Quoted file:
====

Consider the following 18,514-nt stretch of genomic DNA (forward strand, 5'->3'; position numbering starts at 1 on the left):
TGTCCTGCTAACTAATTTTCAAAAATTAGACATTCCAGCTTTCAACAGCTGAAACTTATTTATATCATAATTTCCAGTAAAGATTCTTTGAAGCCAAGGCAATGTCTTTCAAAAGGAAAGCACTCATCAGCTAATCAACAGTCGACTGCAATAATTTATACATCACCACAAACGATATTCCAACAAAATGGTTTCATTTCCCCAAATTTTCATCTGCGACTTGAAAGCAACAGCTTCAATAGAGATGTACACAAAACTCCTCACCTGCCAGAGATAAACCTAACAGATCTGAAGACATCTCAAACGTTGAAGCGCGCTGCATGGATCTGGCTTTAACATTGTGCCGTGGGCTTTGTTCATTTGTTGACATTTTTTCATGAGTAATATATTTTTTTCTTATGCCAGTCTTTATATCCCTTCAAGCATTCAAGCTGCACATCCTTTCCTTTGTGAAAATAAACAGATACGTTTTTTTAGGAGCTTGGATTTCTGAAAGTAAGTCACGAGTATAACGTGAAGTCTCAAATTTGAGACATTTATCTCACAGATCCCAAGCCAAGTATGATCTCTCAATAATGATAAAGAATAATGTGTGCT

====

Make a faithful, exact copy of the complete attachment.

Consider the following 18,514-nt stretch of genomic DNA (forward strand, 5'->3'; position numbering starts at 1 on the left):
TGTCCTGCTAACTAATTTTCAAAAATTAGACATTCCAGCTTTCAACAGCTGAAACTTATTTATATCATAATTTCCAGTAAAGATTCTTTGAAGCCAAGGCAATGTCTTTCAAAAGGAAAGCACTCATCAGCTAATCAACAGTCGACTGCAATAATTTATACATCACCACAAACGATATTCCAACAAAATGGTTTCATTTCCCCAAATTTTCATCTGCGACTTGAAAGCAACAGCTTCAATAGAGATGTACACAAAACTCCTCACCTGCCAGAGATAAACCTAACAGATCTGAAGACATCTCAAACGTTGAAGCGCGCTGCATGGATCTGGCTTTAACATTGTGCCGTGGGCTTTGTTCATTTGTTGACATTTTTTCATGAGTAATATATTTTTTTCTTATGCCAGTCTTTATATCCCTTCAAGCATTCAAGCTGCACATCCTTTCCTTTGTGAAAATAAACAGATACGTTTTTTTAGGAGCTTGGATTTCTGAAAGTAAGTCACGAGTATAACGTGAAGTCTCAAATTTGAGACATTTATCTCACAGATCCCAAGCCAAGTATGATCTCTCAATAATGATAAAGAATAATGTGTGCT